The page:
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The pre-service teaching trainings offer best experiences that promote professional

development among pre-service teachers (Howitt, 2007; Lougrahn, Moulhall, and Berry
2008; as cited by Cheng, 2013). Exposing pre-service teachers to real classroom
activities and allowing them to handle the class themselves are important experiences for
teacher institutions to produce effective, excellent, and professional teachers. Student
teaching experiences allow pre-service teachers to develop positive self-efficacy beliefs,
instructional materials beliefs, and classroom management beliefs (Yilmaz and Cavas,
2008). Such positive beliefs on taking on the role of a teacher ensure the affectivity of a
pre-service teacher when he or she becomes an in-service educator.

Readiness in teaching math

The literature indicates that teachers’ background subject knowledge directly influences
student achievement (Barth, 2002; Ingersoll, 2003; Darling-Hammond & Bransford,
2005;Heritage & Vendlinski, 2006; Hill, Rowan & Ball, 2005; National Mathematics
Advisory Panel,2008). This view is supported by studies which spans over several
decades documenting that many teachers enter the classroom without a comprehensive
understanding of mathematics (Hill,Rowen, & Ball, 1995; Ball & Bass, 2000; Ball, 1990;
Usiskin, 2001). Such findings claim that the lack of teachers’ mathematical understanding
significantly impact students’ opportunities for learning, as teacher content knowledge is
a vital component for academic success (Darling Hammond, 2000). In order to explain
mathematical concepts and provide connections and rationales behind mathematical
operations, teachers need a profound understanding of the subject (Ma, 1999). Rosas &
Campbell’s (2010) study found that pre-service teachers had a limited understanding of
mathematics. Their study, which focused on mathematical achievement of preservice
teachers at a small private IHE in southwestern Ohio, revealed that these graduate
students completed an average of three undergraduate mathematic courses (M = 3.5;
SD= 2.09), with the majority (77%) of the coursework at the basic level. This finding of a
basic level of mathematic coursework supports Floden & Meiketti’s (2005) literature
review, which found that teachers only had a cursory understanding of mathematics and
lacked the ability to elucidate important concepts. “If the ability to explain basic concepts
is important for teaching, then the subject matter courses teachers now typically take
leave a large fraction of teachers without important subject matter knowledge” (p. 283).

Results of this study support the research that spans over several decades documenting
that many teachers enter the classroom without a comprehensive understanding of
mathematics (Ball & Bass, 2000; Ball, 1990). In particular, Flodin and Meiketti (2005)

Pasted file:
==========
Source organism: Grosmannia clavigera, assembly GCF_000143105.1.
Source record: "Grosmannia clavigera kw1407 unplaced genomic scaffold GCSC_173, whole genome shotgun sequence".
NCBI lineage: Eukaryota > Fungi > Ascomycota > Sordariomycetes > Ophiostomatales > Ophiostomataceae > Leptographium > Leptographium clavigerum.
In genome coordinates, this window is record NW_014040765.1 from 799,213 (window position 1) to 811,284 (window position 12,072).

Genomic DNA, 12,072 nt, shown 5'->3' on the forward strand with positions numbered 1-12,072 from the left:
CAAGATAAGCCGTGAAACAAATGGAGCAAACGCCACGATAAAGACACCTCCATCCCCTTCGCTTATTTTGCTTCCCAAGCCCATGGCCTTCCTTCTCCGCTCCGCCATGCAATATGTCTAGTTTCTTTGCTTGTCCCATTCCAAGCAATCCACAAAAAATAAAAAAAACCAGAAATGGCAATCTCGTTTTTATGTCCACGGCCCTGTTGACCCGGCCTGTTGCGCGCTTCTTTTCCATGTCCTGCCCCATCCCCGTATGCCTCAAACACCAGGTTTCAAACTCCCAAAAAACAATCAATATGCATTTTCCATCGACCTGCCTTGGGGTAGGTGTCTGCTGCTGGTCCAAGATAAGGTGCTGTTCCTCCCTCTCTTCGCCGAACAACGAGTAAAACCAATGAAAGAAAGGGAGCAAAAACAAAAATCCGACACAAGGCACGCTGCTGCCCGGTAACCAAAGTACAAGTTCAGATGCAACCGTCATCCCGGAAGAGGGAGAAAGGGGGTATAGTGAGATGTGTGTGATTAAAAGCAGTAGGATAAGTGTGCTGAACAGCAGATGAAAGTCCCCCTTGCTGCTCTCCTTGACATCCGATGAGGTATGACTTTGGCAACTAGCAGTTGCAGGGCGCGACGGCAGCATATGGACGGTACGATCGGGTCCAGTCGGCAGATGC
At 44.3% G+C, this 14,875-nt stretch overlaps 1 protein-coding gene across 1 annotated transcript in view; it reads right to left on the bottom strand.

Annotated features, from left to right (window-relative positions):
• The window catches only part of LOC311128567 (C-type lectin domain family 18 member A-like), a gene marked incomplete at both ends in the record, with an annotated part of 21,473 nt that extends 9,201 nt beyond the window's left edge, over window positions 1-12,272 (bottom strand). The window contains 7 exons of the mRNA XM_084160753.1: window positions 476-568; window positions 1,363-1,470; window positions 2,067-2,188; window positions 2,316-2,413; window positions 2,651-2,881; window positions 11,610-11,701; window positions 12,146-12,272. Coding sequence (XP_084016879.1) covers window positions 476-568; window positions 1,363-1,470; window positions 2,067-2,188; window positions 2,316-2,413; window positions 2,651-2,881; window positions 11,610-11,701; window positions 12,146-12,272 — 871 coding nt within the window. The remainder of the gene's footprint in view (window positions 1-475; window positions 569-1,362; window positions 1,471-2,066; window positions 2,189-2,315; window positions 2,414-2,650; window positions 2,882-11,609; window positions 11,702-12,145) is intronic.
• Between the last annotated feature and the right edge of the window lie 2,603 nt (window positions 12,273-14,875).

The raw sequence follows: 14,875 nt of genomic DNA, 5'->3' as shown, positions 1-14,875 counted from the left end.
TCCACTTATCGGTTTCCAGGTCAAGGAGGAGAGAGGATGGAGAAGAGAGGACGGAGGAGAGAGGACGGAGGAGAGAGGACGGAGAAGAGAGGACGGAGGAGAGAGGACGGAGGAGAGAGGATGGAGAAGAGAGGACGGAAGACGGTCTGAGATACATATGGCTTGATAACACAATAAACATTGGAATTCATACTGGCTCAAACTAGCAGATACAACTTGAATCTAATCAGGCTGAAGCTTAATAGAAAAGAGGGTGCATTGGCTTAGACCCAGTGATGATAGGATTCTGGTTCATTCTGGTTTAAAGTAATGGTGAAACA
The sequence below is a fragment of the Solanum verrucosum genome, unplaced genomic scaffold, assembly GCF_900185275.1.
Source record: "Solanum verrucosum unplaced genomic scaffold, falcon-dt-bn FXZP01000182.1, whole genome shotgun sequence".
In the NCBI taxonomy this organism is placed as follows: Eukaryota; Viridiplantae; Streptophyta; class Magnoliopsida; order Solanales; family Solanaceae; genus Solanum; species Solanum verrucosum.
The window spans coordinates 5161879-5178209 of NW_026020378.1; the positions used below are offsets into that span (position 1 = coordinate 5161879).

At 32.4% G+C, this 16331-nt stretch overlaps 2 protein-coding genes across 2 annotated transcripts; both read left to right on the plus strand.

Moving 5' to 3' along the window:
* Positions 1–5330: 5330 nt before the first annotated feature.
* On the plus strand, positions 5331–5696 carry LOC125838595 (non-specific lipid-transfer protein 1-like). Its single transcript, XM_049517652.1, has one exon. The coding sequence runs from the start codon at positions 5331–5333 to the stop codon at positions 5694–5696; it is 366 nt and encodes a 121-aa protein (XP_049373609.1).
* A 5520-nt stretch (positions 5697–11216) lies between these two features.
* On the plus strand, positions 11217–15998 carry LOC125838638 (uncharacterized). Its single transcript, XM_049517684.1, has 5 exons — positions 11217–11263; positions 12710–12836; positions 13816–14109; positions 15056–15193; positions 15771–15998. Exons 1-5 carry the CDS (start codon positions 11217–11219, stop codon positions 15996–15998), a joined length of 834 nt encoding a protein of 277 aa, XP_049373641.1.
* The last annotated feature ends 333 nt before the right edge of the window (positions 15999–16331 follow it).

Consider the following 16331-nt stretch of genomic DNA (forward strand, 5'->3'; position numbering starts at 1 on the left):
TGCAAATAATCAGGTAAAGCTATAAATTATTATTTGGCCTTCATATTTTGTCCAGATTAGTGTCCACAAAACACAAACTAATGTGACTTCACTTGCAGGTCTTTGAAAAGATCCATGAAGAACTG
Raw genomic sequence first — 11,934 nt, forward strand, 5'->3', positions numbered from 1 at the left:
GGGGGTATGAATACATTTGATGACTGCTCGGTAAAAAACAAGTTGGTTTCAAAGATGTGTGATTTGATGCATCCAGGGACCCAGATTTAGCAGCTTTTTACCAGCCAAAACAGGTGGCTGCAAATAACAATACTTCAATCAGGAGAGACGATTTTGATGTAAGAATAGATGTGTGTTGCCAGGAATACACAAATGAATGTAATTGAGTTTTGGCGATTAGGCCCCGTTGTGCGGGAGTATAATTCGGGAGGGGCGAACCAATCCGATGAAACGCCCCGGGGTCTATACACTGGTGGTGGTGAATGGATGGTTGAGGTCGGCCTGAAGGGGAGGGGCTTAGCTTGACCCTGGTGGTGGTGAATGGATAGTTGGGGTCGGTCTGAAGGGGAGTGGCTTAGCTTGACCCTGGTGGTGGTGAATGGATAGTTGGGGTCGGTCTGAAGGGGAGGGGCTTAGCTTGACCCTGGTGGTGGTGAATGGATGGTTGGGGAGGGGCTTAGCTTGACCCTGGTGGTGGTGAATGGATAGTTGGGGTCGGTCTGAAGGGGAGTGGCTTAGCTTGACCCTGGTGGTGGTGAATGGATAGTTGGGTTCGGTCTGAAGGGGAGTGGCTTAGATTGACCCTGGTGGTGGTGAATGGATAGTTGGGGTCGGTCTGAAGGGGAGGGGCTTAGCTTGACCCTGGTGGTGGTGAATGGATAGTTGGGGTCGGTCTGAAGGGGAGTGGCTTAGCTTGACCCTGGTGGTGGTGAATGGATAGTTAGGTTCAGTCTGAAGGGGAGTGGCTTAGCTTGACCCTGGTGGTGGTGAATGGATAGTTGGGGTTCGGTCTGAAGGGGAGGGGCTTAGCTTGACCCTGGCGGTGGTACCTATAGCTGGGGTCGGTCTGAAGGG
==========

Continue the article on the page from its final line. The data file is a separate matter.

found that teachers only have a cursory understanding of mathematics, which could
explain the perceptions of the pre-service teachers in this study. Ma (1990) found that a
profound understanding of mathematics is necessary to fully explain mathematical
concepts and to provide meaningful connections behind mathematics in the classroom.
Therefore, the self-reported adequate level of readiness to teach mathematics by Ohio
pre-service teachers may be an indication that additional mathematics coursework is
needed in teacher preparation programs.

Under the premise of what novice teachers reported as the most challenging aspects of entering
their careers, several universities have shifted the focus of essential outcomes for their pre-service
teachers in their field placement site (Watzke, 2003). Classroom management, discipline, and
reaching diverse learners were among some of the most commonly reported difficulties, and have
also been reported as being the most difficult to instruct. Kaya, Lundeen, and Wolfgang (2010)
analysed how a pre-service teacher evolved in two of these areas over the course of their pre-
service experience with the intent of identifying specific variables that may influence their own
personal theories.

According to Shaharuddin, the knowledge aspect of readiness is vital for teachers to

convey and transfer necessary knowledge of a subject matter to their students. Yusrina
in agreeing with Shaharuddin states that the low and moderate readiness level of
teachers’ knowledge of a subject matter could influence their own attitude and capabilities
in using the mastery learning method in the classrooms. Peters et al. (1963) stresses that
a good lesson depends on the knowledge and methods of teaching used by teachers in
their classrooms. Fuchs et al. (1986), Faridah, Yusrina and Marina agree that mastery
learning method is effective in increasing the performance of students. Despite having
the low level of readiness in terms of the knowledge of mastery learning method, the
Principles of Accounting teachers had a high readiness level in terms of the skills of
implementing the mastery learning method in the classrooms. This showed that teachers
often used mastery learning method in their classrooms despite not understanding its
concepts and principles. The teachers’ readiness level in terms of attitude was good in
general based on gender, age and experiences of teaching. For example, the more
number of years of teaching the subject matter, the better attitude they had towards using
the mastery learning method in their classrooms